• 2005-07-20
The recent scandal with Estonia's police chief, Robert Antropov, once again illustrates a quality largely peculiar to Estonians: an intolerance of impropriety. Mr. Antropov was "caught" using a police vehicle to take his parents to Saaremaa Island. As he later claimed, his personal car would have been too small for the task, so he used a government automobile. Immediately the press impugned the police chief, and calls for his resignation resounded.

Honestly now 's is it fair to begrudge Antropov 's nay, vilify him 's when all he wanted to do was to drive his parents to the countryside in a government car? If a healthy society promotes family values, then what's so awful about a government official giving his mom and dad a lift in an official vehicle? The police chief should be required to pay the gas bill, and the case closed.

But not in Estonia. In the national quest for perfection 's or, said differently, in the national witch-hunt against imperfection 's Antropov will be stripped of his 600 euro monthly bonus for at least six months and deprived of his summer holiday. All because he wanted to help out his parents. So much for family values.

Oddly, when tendering his resignation, Antropov said he realized he had injured the public's "sense of justice." But what sense of justice is this? It is not as if the police chief quashed an investigation into a crime committed by a relative. He did what any compassionate son or daughter would do. Besides, as every professional police officer knows, the call to duty never ends. A cop is a cop around the clock. It is curious how things would have unfolded if, while taking his parents to Saaremaa, Antropov had become witness to a crime, or even prevented one from taking place. What would the perfectionists say then?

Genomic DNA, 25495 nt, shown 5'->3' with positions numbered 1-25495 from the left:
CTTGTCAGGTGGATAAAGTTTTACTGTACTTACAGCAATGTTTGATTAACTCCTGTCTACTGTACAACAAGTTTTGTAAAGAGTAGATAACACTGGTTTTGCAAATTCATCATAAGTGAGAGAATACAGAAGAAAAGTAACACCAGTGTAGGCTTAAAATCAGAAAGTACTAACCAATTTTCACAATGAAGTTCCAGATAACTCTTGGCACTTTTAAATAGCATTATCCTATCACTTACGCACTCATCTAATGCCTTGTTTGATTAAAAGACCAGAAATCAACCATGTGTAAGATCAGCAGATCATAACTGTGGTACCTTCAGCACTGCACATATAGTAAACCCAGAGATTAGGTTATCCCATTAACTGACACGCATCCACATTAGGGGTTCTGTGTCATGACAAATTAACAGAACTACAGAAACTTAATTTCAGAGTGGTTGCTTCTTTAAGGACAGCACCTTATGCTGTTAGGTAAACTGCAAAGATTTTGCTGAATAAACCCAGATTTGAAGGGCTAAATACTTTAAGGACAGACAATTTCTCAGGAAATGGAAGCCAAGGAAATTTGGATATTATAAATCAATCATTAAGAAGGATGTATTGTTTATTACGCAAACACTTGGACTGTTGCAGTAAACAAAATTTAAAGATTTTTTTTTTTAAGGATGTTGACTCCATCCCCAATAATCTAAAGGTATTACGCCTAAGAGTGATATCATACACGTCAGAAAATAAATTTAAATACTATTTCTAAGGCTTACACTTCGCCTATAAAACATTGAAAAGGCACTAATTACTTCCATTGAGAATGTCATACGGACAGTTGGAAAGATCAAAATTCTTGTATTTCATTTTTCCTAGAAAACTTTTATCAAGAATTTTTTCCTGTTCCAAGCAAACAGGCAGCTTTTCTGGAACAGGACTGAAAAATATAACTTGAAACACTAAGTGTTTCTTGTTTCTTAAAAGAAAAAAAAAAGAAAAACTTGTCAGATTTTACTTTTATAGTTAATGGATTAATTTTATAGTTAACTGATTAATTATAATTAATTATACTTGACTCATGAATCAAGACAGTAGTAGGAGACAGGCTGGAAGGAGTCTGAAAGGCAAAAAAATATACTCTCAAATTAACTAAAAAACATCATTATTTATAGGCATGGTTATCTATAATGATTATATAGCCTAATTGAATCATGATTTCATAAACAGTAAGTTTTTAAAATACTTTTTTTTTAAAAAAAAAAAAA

Indeed, the obsession with impropriety, which now smacks of holier-than-thou double-standards, is reaching a summer climax in sultry Estonia. Last week the country's agriculture minister, Ester Tuiksoo, was criticized for using a siren while rushing to, according to reports, a Tartu nightclub. Apparently she had received official permission to use the siren, which allowed her to exceed the speed limit and make it to her destination on time. It was unclear whether the trip involved official or unofficial business, but media reports pointed out that, other than the minister, no one of status had been present at the nightclub. Estonians want a government that is closer to the people, just as long as leaders stay out of the fast lane.

Perhaps this heightened fascination with ministerial road-manners is a function of the summer lull: Nothing newsworthy is taking place, so let's see how our government leaders behave themselves. In a country such as Estonia, which has one of the highest road fatality rates in Europe, it might serve the public good if people paid more attention to how they behave behind the wheel.